"B?b? Far?d was born in 1173 or 1188 AD (584 Hijri) at Kothewal village, 10 km from Multan in the Punjab region of what is now Pakistan, to Jam?l-ud-d?n Suleim?n and Maryam B?b? (Qarsum B?b?), daughter of Sheikh Waj?h-ud-d?n Khojend?.\nFar?d's lineage is traced back to the second Caliph Umar ibn Khattab. B?b? Far?d received his early education at Multan, which had become a centre for education; it was here that he met his murshid (master), Qu?budd?n Bakhtiy?r K?k?, a noted Sufi saint, who was passing through Multan, from Baghdad on his way to Delhi. Upon completing his education, Far?d left for Sistan and Kandahar and went to Mecca for the Hajj pilgrimage at the age of 16.\nOnce his education was over, he shifted to Delhi, where he learned the doctrine of his master, Qu?budd?n Bakhtiy?r K?k?. He later moved to Hansi, Haryana. When Qu?budd?n Bakhtiy?r K?k? died in 1235, Far?d left Hansi and became his spiritual successor, but he settled in Ajodhan (the present Pakpattan, Pakistan) instead of Delhi. On his way to Ajodhan, while passing through Faridkot, he met the 20-year-old Niz?mudd?n, who went on to become his disciple, and later his successor (khal?fah).\nB?b? Far?d married Hazabara, daughter of Sul??n Nas?rudd?n Ma?m?d. The great Arab traveller Ibn Ba???ah visited him. He says that he was the spiritual guide of the King of India, and that the King had given him the village of Ajodhan. He also met B?b? Far?d's two sons. His shrine (darb?r) is in Pakpattan\nB?b? Far?d's descendants, also known as Fareedi, Fareedies and Faridy, mostly carry the name F?r?q?, and can be found in Pakistan, India and the diaspora. His descendants include the Sufi saint Salim Chishti, whose daughter was Emperor Jehangir's foster mother. Their descendants settled in Sheikhupur, Badaun and the remains of a fort they built can still be found."
Baba Farid's Tomb
"Badkhal Lake was a natural lake situated in Faridabad, Haryana, about 16 kilometers from Delhi.\nIt was a natural lake surrounded by hilly areas of the Aravali Range in Haryana.\nAs of May 2009, the lake is almost a completely dried up grassy terrain and the unusually low rainfall in the area has been cited. Certain mines surrounding the lake are also responsible for blockage of flow of water to the lake's reservoir. Also some mineral water companies are responsible as well, for taking water from the lake for their purposes.\nOn 30 November 2009, it was announced that the lake and the nearby Surajkund, would be filled up with water, by the time 2010 Commonwealth Games arrive, but no action was taken."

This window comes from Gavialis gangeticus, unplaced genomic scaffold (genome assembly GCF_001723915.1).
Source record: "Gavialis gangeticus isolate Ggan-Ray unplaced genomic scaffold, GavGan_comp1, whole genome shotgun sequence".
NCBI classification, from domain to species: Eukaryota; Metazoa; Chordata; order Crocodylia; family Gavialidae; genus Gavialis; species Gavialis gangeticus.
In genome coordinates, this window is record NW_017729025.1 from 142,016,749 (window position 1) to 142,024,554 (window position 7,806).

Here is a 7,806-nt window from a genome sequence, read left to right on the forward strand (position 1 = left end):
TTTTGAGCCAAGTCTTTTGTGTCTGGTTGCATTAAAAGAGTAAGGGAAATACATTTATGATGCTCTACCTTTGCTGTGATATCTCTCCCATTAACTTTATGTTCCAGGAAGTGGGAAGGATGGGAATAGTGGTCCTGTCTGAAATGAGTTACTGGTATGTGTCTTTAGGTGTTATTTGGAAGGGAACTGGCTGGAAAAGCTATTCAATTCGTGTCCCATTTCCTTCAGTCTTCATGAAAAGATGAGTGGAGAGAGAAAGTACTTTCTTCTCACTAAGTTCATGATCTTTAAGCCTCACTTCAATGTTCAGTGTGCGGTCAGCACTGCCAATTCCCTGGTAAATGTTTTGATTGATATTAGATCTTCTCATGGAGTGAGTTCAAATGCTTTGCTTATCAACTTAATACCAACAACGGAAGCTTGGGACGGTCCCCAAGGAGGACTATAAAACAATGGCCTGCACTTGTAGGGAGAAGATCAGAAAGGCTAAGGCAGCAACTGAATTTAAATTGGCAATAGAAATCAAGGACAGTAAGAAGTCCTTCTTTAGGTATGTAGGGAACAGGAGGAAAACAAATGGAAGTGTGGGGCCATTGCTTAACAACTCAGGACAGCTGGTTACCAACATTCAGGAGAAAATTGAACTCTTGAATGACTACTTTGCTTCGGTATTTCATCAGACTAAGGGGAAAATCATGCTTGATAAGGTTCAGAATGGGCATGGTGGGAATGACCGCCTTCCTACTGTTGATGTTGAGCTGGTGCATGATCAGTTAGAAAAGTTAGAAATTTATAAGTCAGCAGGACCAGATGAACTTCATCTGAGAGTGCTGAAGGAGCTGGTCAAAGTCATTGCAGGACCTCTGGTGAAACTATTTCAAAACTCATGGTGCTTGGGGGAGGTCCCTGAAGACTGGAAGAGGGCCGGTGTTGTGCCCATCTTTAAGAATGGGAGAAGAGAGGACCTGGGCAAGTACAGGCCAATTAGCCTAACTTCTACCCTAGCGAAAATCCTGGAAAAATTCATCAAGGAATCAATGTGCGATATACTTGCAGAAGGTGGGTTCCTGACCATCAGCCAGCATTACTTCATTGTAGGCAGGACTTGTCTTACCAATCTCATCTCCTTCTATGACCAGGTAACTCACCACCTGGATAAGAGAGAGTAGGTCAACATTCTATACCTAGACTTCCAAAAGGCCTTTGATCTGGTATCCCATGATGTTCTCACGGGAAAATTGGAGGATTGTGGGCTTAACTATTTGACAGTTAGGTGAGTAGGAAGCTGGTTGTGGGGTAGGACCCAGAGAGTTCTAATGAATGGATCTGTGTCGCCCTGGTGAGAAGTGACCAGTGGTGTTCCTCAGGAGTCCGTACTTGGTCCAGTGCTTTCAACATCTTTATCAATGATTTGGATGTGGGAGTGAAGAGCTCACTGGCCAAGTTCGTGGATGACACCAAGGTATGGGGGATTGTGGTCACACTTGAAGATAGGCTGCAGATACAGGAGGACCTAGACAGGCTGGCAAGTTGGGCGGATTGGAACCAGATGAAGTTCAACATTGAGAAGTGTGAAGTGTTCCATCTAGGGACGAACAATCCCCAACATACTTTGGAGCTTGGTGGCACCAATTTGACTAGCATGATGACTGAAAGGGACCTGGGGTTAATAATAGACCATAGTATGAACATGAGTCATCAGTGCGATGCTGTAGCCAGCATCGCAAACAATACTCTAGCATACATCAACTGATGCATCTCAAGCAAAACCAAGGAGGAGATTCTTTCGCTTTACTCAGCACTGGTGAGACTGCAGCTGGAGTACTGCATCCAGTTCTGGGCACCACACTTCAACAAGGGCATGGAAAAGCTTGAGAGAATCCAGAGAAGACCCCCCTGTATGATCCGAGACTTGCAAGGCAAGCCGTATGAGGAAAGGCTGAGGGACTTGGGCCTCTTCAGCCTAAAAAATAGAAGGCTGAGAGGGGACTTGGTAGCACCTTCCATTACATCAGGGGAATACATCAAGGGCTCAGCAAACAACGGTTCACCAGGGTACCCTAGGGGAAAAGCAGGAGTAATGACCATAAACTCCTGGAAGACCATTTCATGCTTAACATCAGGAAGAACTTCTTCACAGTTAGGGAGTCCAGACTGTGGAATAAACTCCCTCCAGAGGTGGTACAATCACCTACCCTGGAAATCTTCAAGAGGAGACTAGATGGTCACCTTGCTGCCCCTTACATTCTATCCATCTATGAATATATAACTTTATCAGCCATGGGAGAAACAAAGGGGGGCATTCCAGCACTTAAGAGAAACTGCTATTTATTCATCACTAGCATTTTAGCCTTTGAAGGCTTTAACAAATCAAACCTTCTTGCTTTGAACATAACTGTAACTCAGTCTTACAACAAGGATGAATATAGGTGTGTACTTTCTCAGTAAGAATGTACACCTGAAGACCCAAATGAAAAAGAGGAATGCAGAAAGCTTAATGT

"Leisure valley is the most beautiful and popular tourist attraction destination in Chandigarh. Chandigarh Leisure valley is like a garland of gardens that beautifies the entire city. It begins from Rajendra Park in Sector 1 that is basically used for long walks, yoga and other fitness workout activities and stretches till the Bougainvillea garden in Sector 3. It also covers the splendid garden of roses in Sector 16. Leisure valley takes a curvaceous turn, when it enters Sector 23. It is in the Leisure valley in Chandigarh, India that different kinds of theme gardens are set up."
"Surajkund (?????????) is an ancient reservoir of the 10th century, 2 kilometres (1.2 mi) away to the south west from a more ancient dam of the 8th century called the Anagpur Dam; both are located in Haryana, India. Surajkund (literal meaning is 'Lake of the Sun') is an artificial Kund ('Kund' means \"lake\" or reservoir) built in the backdrop of the Aravalli hills with an amphitheatre shaped embankment constructed in semicircular form. It is said to have been built by the Tomar king Suraj Pal of Tomar dynasty in the 10th century. Tomar was a sun worshipper and he had therefore built a Sun temple on its western bank.\nAnother 'kund' by the same name as 'Suraj Kund' existed in Sunam city, famous for surajkand mela, tahsil and sub division of the Sangrur District in Punjab. This was sacked by Mahmood Ghaznvi or Taimur Lane. The temple is now in ruins."